Fixed the toilet. It was flushing slow. I can fix that, I said. She looked skeptical but said nothing. A couple squirts of dish soap, two pots of boiling water and a couple buckets of warm water later and it flushed with a glorious whoosh. I flushed it a couple times so she could hear it. She found the number of the landlord’s plumber. You can call him, she said. But it’s flushing fine, I said. She pressed the handle. Whoosh. I couldn’t help gloating, and repaired to the sofa to wallow in husbandly self satisfaction. She interrupted my gloat. You could always call our buddy Eddie, she said, he’s a plumber. But we don’t need a plumber, I said, I fixed it. Listen, I said, and went back into the bathroom and flushed the toilet. Whoosh. Now you flush it, I said. Another whoosh. Doesn’t that sound fixed? If you say so, she said.
So the boss comes by my desk and says you better run upstairs to the 19th floor and see what the hell is going on up there. It sounds like the ceiling over the men’s room is gonna explode. I ducked into the 18th floor john and sure enough there was an ungodly racket coming from above. Loud, vibrating, scary and potentially disgusting. I’d once had a very traumatic moment in the building when I was trapped by a volcanic toilet and came close to dying a horrible death, or at least having to buy new shoes. It just began welling up from one of the empty stalls, gurgling and splashing and trapped me in a corner behind the sink.It was a very long few seconds there, the foul tide rising and rising till I could back up no further and my mind was filled with really nasty scenarios. St. Crispin had mercy on me and interceded, the tide retreated, and I washed my hands with a violent intensity that made no sense at all. They were clean. I stood in the men’s room, remembering all this and staring at my shoes on the shiny floor. It began rumbling again upstairs. OK, let’s roll.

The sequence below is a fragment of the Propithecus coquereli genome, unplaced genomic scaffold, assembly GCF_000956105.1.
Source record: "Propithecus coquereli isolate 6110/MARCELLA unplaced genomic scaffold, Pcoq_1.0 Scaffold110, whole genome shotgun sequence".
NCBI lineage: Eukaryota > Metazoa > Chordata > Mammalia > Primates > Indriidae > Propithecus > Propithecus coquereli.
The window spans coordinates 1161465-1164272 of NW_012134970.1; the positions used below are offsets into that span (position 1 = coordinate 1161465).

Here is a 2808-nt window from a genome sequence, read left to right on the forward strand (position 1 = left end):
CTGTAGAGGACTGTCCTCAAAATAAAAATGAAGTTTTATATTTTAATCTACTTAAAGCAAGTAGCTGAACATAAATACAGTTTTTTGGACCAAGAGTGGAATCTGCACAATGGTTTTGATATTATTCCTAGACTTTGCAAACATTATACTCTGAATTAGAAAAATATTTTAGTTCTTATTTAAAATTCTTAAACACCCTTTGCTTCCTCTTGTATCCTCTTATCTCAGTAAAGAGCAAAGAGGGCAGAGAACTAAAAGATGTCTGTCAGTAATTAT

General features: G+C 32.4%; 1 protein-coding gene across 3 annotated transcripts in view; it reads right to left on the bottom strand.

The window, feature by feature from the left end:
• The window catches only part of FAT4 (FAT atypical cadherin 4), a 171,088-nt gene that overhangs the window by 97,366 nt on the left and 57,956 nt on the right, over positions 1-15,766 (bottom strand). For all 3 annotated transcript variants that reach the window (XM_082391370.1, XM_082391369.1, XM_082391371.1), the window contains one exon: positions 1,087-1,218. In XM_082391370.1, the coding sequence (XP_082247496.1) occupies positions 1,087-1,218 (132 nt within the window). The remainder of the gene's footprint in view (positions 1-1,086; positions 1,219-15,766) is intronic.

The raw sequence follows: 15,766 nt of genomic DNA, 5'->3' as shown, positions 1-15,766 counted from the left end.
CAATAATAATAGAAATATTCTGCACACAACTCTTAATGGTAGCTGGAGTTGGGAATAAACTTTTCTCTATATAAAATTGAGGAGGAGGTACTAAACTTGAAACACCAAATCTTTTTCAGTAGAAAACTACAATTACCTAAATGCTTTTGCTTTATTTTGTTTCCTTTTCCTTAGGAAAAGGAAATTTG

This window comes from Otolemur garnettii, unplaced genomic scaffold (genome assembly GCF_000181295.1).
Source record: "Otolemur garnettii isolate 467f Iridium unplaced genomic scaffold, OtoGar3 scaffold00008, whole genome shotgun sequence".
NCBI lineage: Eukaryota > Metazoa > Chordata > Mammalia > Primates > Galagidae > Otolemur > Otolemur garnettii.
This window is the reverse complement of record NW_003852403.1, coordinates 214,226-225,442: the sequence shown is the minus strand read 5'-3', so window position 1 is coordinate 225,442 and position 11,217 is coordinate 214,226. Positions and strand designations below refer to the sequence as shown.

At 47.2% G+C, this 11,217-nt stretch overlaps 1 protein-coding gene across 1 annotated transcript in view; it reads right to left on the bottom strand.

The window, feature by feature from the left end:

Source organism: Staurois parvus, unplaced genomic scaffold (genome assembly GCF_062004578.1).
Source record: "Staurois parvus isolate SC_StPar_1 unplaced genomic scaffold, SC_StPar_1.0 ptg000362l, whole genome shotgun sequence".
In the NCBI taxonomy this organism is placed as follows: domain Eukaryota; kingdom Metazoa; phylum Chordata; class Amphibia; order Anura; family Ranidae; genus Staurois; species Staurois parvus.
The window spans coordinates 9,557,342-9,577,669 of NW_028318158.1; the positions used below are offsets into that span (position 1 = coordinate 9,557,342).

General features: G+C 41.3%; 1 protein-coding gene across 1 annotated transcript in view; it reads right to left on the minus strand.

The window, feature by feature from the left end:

I took the elevator up to the 19th floor to investigate. It was a tonier floor than our humble 18th floor, with better, newer carpeting and not a hint of napwear. The furniture in the lobby looked new. The plants were so perfect they looked artificial. The elevator closed and slid away behind me and all was silence. Not a voice, not a rumble. Found the men’s room. All was peaceful inside. Flushed a toilet…the water splashed, rushed away, and all was silence. As I stepped back out into the hall suddenly there it was, an enormous roar, seismic even, you could feel the floor rumble. It filled up all that silence like the end of the world. Then it stopped, suddenly. Nothing. Since the world was still here, it had to be the plumbing. I stood in the hallway wondering when it began again, huge and loud and menacing. I’d never heard anything like it. Then the door of the ladies room opened, and I could hear it, the flush from hell. Pipes vibrated and roared, and out walked a very pretty blonde. Just lovely. She lowered her eyes as she passed, the door swung closed behind her. The noise abated.